In the next article we examine further information and advice that will get your started on your path to understand one of the most popular Betfair trading strategies.

The post Trading order flow – Not as difficult as it may seem appeared first on Betfair trading blog | Expert advice from Professional Betfair trade.

A very British Betfair trading strategy!

We are all experts in something!

So you have your trading software fired up, you point at that the betting exchange and scout the markets on Betfair for some opportunties. Maybe you are looking for some small profits or perhaps a bit of swing trading? But ideally you will be an expert in something if you are sports trading. If could be football, tennis, racing or some specific strategy.

So I’ve got a question for you… What are we experts on in the UK?

We talk about it to strangers, to our friends and family – we watch it on news all of the time, everybody is an expert on this particular phenomenon…

Well, it’s the weather!

So how does this defining knowledge help you can bring something to the markets to create a profitable trade?

Understanding the forecast – weather and trading

Well, the funny thing is there is actually a weather market within Betfair where you can actually bet every year on the highest temperature that’s going to reach in the summer, but that’s not what I’m talking about in today’s blog post.

There are plenty of trades where the weather will directly influence the outcome of a market and it can even help you trade it.

Probably the best example of this is the completed match market when cricket trading, because that is completely 100% weather related market. Cricket matches have to take place over a certain period of time, if they can’t, then they’ll be truncated or perhaps even abandoned.

Example of a completed match market

So the completed match market allows you to directly trade the weather. If play looks less likely expect it to reach higher prices. I have mentioned this specifically in the cricket trading video that I did which you can view by clicking here.

But for what I am talking about specifically is if you think that play is going to be abandoned then it’s very often worth getting involved in those markets. With cricket, you’ll know with plenty of warning whether you think there will be disruption on a certain day. Even if the match is completed the weather will have an impact on a limited over game thanks to the scoring system.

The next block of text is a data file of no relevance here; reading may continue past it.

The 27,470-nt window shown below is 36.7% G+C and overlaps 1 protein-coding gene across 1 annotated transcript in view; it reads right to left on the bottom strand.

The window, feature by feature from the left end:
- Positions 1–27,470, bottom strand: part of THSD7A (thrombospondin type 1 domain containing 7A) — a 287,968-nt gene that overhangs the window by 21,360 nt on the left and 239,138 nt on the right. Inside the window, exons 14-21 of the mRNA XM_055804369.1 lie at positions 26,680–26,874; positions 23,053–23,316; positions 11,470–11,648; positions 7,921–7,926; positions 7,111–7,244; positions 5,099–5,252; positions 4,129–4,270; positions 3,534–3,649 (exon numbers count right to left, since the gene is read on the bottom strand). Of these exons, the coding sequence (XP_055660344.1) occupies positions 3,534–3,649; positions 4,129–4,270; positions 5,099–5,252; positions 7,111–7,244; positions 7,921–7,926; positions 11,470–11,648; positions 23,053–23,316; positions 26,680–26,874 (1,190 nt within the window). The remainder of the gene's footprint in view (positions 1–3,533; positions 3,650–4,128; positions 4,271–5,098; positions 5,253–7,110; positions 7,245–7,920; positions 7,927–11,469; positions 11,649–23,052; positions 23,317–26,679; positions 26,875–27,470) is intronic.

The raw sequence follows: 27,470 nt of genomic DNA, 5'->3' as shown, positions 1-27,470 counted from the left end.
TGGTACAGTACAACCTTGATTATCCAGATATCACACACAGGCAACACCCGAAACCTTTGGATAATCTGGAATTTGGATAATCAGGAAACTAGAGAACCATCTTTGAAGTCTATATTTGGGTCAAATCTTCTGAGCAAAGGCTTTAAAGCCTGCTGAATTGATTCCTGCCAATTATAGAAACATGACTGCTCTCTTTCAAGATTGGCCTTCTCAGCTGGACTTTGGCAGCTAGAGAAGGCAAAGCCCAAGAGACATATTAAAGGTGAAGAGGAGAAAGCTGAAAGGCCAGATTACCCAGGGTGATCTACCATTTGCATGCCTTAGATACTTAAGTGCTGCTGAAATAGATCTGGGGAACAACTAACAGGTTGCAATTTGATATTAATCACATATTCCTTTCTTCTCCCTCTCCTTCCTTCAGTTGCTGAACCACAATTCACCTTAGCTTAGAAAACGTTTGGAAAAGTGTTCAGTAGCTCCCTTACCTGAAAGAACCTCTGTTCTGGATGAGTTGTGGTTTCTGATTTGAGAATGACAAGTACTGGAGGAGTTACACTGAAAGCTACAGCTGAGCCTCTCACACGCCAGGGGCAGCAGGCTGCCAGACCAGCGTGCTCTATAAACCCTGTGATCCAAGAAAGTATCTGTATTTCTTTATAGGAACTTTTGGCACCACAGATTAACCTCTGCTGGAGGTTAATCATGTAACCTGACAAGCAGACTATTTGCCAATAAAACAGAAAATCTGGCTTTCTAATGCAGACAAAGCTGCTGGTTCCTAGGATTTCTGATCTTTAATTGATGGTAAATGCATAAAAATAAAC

Therefore in Cricket markets, everybody watches the forecast and has a comment about the weather. So you will have a heads up about whether this could potentially affect a cricket match in a few days or a few hours time.

Checking the weather can mean it’s a case of who is the fastest to that lay bet!

Modern advances in weather forecasting

The great thing about looking at weather and the related impact that it has on markets is there is actually a plethora of information available for you now related to the weather. Betfair traders now have a wealth of information available to them, not just from the met office.

When I first started to trade on Betfair many years ago, you’d have to rely upon what they were saying on the actual commentary and the discussion that they were having. There was no sort of additional knowledge that you could get. The great thing nowadays is we actually get radar and precipitation radar.

I have it on my watch, on my phone, you can have a look of a whole variety of sites on the Internet that will not only give you a precipitation forecast. It is excellant that you can actually see where the rain is and where the winds are, what speed they are as well as the average gusts and the direction of them.

So that’s spectacularly handy in trying to work out if the weather is actually going to affect the sport you’re looking at.

We’ve started this post by opening with a really obvious market that you can benefit from, the completed match market in cricket. It can achieve pretty large turnover and has the potential to be a pretty good trading market in its own right.

Wind: Golf’s nemesis

Cricket may be the obvious one, but there are plenty of opportunities that you see across a number of different sports. One of these areas where I look at consistently for weather patterns is in golf.